Remember when I told you my first meeting with the Student Study Team the Psychologist used the word "auditory processing" difficulties? For some reason that term, even though I had no clue what it meant, stayed with me. I came home and typed in any form of the word possible and let me tell you Google has a million plus links for "auditory processing"! Wow! It was insanely overwhelming, but I finally found the National Institute of Deafness and Other Communication Disorders. This site described a disorder known as Central Auditory Processing Disorder (CAPD) or Central Deafness. I read over the description and printed it for future reference. I finally had what I hoped was an answer. After all, education begins when you can put a name to it. I called my step-mom and read the symptoms to her over the phone (I would have called my husband but he was in the middle of a war zone in Afghanistan!). It was almost as if the description was written JUST for Emmie. She was having trouble paying attention to and remembering information presented orally, carrying out multi step directions, poor listening skills, needed more time to process information, had language difficulty (e.g., they confuse syllable sequences and have problems developing vocabulary and understanding language) and, have difficulty with reading, comprehension, spelling, and vocabulary. Of course I spoke with the Superwomen of the Student Study Team and they requested I have a hearing screening done just to ensure there wasn't any "hearing related" issues. We had one performed at a local school equipped with a sound proof booth and it was concluded that Emmie had normal hearing.
There is no cure for CAPD. I spent the next few months trying to help Emmie on my own. Trying to make things "click". Finally I realized we couldn't get the help we needed until we had the "label" on her medical record. I made an appointment with her Pediatrician in the hopes of getting a referral to an Audiologist for testing. We are a military family, so when you make a doctor's appointment the odds of seeing the same doctor twice has worse odds than playing the lottery and winning a fortune. The first doctor we saw was actually the Flight Commander for the Pediatric Flight. I explained the situation, she gave me the "oh yeah, I understand" nod and claimed she would place a referral in the system. A few weeks later, I received a referral for a pure-tone hearing test x 3. Through my research I had learned that a child with CAPD isn't deaf, they hear you fine, the problem becomes when they process what they heard...wires get crossed! I went ahead and scheduled one pure tone hearing test at the Audiologist we were referred to, again to ensure there were no hearing related issues. And again, her hearing screening was within normal range. Back and forth to the Pediatrician over the following months only gave us a total of 9 hearing screening referrals. But mixed in with one pure-tone screening referral was a referral for a place called The Listening Center in Walnut Creek, California. I jumped at the chance to finally get an answer as this Center had the ability to test for CAPD. I visited our insurance company Tri-Care and was assured the $450 evaluation was covered. I scheduled an appointment for the screening.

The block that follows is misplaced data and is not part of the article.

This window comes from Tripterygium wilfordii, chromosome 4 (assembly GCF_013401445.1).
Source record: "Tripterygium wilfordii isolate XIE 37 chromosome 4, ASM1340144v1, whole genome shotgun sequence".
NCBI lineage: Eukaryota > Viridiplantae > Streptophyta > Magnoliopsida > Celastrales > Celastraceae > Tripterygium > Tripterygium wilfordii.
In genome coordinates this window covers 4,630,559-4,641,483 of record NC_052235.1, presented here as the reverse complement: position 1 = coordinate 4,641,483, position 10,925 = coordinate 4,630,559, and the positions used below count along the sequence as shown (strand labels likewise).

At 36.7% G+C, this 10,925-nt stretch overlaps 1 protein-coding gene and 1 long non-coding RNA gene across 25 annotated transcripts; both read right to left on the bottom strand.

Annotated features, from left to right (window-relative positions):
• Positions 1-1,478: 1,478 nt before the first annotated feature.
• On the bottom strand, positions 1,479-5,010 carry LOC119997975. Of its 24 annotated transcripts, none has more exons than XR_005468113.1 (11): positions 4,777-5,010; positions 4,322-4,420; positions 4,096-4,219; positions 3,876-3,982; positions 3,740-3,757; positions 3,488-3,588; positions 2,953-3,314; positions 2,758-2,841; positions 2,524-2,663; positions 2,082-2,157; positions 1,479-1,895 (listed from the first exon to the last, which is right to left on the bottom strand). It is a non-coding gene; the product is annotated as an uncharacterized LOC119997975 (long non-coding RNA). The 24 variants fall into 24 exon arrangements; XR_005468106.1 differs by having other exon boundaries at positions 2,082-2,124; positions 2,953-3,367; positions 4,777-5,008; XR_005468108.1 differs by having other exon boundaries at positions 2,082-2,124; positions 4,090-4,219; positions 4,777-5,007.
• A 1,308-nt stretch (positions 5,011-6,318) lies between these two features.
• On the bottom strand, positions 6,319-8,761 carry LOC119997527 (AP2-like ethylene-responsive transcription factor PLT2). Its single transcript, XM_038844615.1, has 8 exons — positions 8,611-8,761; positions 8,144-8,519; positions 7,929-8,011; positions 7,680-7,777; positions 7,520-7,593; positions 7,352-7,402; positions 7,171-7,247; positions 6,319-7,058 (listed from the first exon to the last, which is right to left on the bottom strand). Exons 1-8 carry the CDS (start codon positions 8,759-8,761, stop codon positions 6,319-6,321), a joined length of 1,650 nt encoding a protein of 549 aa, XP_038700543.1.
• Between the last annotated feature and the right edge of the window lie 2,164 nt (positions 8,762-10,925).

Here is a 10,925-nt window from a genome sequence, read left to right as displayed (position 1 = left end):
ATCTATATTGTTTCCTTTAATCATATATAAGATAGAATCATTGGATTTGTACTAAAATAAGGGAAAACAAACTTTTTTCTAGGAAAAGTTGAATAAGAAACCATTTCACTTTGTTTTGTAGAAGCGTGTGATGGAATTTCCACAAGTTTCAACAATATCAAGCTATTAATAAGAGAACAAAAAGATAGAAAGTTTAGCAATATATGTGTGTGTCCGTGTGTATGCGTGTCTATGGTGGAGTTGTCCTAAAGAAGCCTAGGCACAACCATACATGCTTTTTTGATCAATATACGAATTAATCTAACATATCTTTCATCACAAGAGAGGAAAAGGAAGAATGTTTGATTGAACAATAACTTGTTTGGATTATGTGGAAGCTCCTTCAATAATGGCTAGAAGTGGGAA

After scheduling the appointment, I was told the billing code on the referral was incorrect. Tri-Care had written a billing code for a consult and the Center provided free consults, so we needed a code for the actual evaluation. Again, back and forth with the insurance company only led to conclusion. Anytime I said the word "auditory processing disorder" and received that nod of understanding, the person had no clue! The Tri-Care nurse actually told me, as I sat there trying to find a way to get them to understand, that when they saw the work "auditory" they automatically processed every one of her referrals as a hearing disorder. That was the reason for all the pure-tone hearing screening referrals. I wanted to slap them in the forehead and throw a V8 in their face!
So, I paid the $450 myself to have the screening done. I checked Emmie out of school and drove her the hour plus way to Walnut Creek where we met Dr. Swain. Dr. Swain is a petite woman with beautiful blond hair and she has such a kind demeanor that Emmie didn't hesitate going into the room with her. Two hours later, my little girl emerged visually exhausted. She went into the playroom and curled up in a hanging hammock swing while I met with Dr. Swain. As I walked in her office and sat down the first thing out of her mouth was "Your daughter certainly has auditory processing disorder". I cried. Finally someone believed me, finally we had that rubber stamp of approval, and finally we could start to help her. The next 45 minutes was spent explaining what areas Emmie struggled, her basic test scores, and examples of how she answered some questions. A full 16 page report arrived 6 weeks later, but not before the Air Force decided we needed to move to a remote location overseas where Emmie would not receive the help she needed. More on that later as I am still boggled by how they came to that conclusion.
Anyway, bottom line, we had a name. We had a starting point for Emmie. I now felt like no one could stop her! It's silly how it took all those months to get someone to test her and tell us that this was real.